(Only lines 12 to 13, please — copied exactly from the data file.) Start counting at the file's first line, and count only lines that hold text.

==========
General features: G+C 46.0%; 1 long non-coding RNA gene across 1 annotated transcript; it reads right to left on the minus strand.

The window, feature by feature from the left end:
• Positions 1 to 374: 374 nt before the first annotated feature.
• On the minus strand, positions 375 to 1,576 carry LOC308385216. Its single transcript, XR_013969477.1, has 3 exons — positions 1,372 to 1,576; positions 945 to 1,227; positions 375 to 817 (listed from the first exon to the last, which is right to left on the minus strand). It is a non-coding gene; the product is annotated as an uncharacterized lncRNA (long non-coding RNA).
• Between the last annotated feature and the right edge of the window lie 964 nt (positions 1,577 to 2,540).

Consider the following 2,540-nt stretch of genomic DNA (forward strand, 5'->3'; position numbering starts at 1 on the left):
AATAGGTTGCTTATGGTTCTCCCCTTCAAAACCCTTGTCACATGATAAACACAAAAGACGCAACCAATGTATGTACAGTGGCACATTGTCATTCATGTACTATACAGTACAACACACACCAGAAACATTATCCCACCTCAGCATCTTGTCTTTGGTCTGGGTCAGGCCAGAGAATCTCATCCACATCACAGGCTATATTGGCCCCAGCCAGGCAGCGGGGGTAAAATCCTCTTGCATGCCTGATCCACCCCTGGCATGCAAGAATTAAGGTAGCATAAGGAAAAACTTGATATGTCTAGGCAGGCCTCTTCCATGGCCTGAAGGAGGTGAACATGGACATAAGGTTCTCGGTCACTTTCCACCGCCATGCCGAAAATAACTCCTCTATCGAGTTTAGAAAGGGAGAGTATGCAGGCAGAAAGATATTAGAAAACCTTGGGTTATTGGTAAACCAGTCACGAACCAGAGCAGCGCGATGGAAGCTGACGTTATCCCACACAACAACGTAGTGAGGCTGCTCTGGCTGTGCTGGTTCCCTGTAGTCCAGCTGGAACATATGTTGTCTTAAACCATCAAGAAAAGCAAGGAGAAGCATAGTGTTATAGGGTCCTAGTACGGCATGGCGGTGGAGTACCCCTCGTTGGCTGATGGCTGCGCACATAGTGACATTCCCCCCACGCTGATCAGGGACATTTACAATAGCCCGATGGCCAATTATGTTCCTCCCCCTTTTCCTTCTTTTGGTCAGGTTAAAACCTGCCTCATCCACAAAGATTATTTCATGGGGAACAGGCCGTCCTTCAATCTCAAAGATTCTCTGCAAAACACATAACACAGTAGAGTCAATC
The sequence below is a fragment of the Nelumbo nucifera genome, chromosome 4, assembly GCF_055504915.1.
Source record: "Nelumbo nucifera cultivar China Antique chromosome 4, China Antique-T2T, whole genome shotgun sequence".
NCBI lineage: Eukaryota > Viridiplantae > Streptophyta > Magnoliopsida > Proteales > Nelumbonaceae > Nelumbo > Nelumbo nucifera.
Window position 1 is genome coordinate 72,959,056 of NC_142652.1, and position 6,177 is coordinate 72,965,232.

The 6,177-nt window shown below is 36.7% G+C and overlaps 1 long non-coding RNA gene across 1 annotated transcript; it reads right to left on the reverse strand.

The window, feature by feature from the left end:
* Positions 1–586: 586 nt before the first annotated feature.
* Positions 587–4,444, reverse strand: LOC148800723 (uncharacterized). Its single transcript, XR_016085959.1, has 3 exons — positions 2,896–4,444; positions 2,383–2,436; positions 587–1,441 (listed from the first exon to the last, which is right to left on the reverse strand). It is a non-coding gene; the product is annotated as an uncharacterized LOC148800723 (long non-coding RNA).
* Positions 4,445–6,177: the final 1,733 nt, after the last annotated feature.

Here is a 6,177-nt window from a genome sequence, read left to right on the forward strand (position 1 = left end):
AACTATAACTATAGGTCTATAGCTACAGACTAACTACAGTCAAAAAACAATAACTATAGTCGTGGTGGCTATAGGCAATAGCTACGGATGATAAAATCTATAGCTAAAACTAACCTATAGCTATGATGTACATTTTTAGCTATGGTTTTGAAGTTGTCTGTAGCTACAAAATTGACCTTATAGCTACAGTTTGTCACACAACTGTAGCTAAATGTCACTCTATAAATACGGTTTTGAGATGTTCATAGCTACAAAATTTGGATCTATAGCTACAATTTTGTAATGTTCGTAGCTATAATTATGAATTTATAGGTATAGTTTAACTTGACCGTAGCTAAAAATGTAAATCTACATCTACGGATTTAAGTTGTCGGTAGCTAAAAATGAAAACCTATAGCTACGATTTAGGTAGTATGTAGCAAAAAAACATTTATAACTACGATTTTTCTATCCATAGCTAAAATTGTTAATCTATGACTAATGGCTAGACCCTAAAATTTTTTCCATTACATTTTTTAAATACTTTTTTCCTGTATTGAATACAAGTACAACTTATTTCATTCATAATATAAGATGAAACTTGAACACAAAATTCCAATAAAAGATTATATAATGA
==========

The 6,177-nt window shown below is 36.7% G+C and overlaps 1 long non-coding RNA gene across 1 annotated transcript; it reads right to left on the reverse strand.

The window, feature by feature from the left end: